[meteorite-list] STS Astronaut Kenneth D. Cockrell on micrometeorite damage

From: MARK BOSTICK <thebigcollector_at_meteoritecentral.com>
Date: Thu Aug 19 19:37:10 2004
Message-ID: <BAY4-F13dpig8LcVa420001c3ec_at_hotmail.com>

Bio edited from NASA's website: Dr. Kenneth D. Cockrell was born April 9,
1950 in Austin, Texas. Cockrell received his commission through the Naval
Aviation Reserve Officer Candidate Program at Naval Air Station Pensacola,
Florida, in December 1972. In the 1970's to the mid-80's Cockrell was a
test pilot with experience flying A-4, A-7, F-4, and F/A-18 aircraft. He
then reported to Naval Station, San Diego, for duty as a staff officer for
the Commander of the USS Ranger and subsequently the USS Kitty Hawk Battle
Groups. Cockrell was then assigned as a pilot in an operational F/A-18
squadron and made two cruises on the USS Constellation in 1985 and 1987.
Selected by NASA in January 1990, Cockrell became an astronaut in July 1991.
  A veteran of five space flights, Cockrell has logged over 1,560 hours in
space. He served as a mission specialist on STS-56 Discovery (April 8-17,
1993), was the pilot on STS-69 Endeavour (September 7-18, 1995), and was the
mission commander on STS-80 Columbia (November 19 to December 7, 1996,
STS-98 Atlantis (February 7-20, 2001), and STS-111 Endeavour (June 5-19,

Mark: Did any meteorite damage happen during any of the the STS flights you
were on?

Kenneth Cockrell:

Statistically, significant damage from meteorites is almost non-existent.
With many years in orbit, the MIR space station, the ISS, and their
predecessors (Skylad, Salyut, ect.) suffered no damage that was ever
detected by the crews or by any sensors on the vehicles. With much shorter
times in orbit, the space shuttle is even less liely to receive meteorite

We do, however, take the possibility for damage seriously. We don't fly the
shuttle during the Perseus or Leonid acitivity. We also have a leak repair
kit as part of our inflight maintenance equipment that is designed to
quickly patch a hole in the hull.

A slightly bigger risk for us is damge from "orbital debris," man-made
objects in decaying orbits aorund the Earth. The U.S. Space Command tracks
the bigger pieces of this "space junk", and we plan our flights to avoid
everything that we know about. If any predicted conjunctions occur during
flgiht, ground controllers will direct the crew to make an orbit adjusting
maneuver to create a bigger predicted miss distance. I have made two such
burns in my career. Debris that is too small to be tracked does
occasionally hit the shuttle. I don't think anyone has ever heard an
impact, but many of us have found damage to a window, in the form of a tiny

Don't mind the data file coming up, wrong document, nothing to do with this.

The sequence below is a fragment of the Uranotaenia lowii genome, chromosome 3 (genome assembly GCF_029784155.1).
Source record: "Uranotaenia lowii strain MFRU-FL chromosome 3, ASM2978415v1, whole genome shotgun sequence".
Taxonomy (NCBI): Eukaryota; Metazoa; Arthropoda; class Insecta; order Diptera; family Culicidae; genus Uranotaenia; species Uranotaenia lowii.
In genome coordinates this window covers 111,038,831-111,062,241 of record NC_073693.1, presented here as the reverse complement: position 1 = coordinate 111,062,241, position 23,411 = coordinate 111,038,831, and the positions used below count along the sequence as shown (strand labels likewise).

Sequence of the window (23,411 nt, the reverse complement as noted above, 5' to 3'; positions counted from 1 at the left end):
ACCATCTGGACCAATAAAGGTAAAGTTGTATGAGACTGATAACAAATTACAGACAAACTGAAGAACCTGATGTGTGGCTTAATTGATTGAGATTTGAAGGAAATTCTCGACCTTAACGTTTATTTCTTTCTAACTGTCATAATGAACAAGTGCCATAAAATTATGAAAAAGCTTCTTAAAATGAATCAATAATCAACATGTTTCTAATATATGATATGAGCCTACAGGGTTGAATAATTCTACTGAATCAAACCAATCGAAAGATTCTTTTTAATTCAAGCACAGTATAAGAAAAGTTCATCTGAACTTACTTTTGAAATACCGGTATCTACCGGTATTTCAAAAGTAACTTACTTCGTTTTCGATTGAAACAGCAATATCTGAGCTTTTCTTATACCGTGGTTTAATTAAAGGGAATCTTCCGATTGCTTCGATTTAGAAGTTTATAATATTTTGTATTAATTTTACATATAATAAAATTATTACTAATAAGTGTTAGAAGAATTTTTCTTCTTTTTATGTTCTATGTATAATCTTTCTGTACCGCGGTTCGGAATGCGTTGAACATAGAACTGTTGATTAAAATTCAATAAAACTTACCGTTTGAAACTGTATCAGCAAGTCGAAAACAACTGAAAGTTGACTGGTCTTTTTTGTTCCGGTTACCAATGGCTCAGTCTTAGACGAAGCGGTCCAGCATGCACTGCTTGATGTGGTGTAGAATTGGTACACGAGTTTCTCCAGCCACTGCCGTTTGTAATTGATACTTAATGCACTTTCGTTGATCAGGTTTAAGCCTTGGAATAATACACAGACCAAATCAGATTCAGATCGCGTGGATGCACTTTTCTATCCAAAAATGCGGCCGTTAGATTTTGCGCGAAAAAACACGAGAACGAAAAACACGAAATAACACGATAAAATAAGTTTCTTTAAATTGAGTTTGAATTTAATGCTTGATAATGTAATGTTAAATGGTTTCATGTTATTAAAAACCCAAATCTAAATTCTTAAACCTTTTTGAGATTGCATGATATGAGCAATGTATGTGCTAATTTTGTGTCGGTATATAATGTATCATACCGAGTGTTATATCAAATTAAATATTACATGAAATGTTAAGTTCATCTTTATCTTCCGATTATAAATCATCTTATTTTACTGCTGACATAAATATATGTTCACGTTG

star-shaped crack (like might be made by a pellet gun to a car window) when
we looked through it on a new day on orbit.

In the late '80's and early '90's, NASA did some research on the nature of
space debris and micrometeorites using the Long Duration Exposure Facility
(LDEF) satellite. Space shuttle mission STS-32 retrieved LDEF from orbit.
You might be able to find some of the results of that researhc on the NASA
web site.


LDEF information from NASA's website:

LDEF post-retrieval evaluation of exobiology interests
Bunch, T. E.; Radicatldibrozolo, F.; Fitzgerald, Ray
NASA Center for AeroSpace Information (CASI)
NASA, Washington, Fourth Symposium on Chemical Evolution and the Origin and
Evolution of Life, p 110 , Oct 1, 1991
Cursory examination of the Long Duration Exposure Facility (LDEF) shows the
existence of thousands of impact craters of which less than 1/3 exceed 0.3
mm in diameter; the largest crater is 5.5 mm. Few craters show oblique
impact morphology and, surprisingly, only a low number of craters have
recognizable impact debris. Study of this debris could be of interest to
exobiology in terms of C content and carbonaceous materials. All craters
greater that 0.3 mm have been imaged and recorded into a data base by the
preliminary examination team. Various portions of the LDEF surfaces are
contaminated by outgassed materials from experimenters trays, in addition to
the LDEF autocontamination and impact with orbital debris not of
extraterrestrial origin. Because interplanetary dust particles (IDP's)
nominally impacted the LDEF at velocities greater than 3 km/s, the potential
for intact survival of carbonaceous compounds is mostly unknown for
hypervelocity impacts. Calculations show that for solid phthalic acid (a
test impactor), molecular dissociation would not necessarily occur below 3
km/s, if all of the impact energy was directed at breaking molecular bonds,
which is not the case. Hypervelocity impact experiments (LDEF analogs) were
performed using the Ames Vertical Gun Facility. Grains of phthalic acid and
the Murchison meteorite (grain diameter = 0.2 for both) were fired into an
Al plate at 2.1 and 4.1 km/s respectively. The results of the study are
presented, and it is concluded that meaningful biogenic elemental and
compound information can be obtained from IDP impacts on the LDEF.


Clear Skies,
Mark Bostick
Received on Thu 19 Aug 2004 07:34:53 PM PDT

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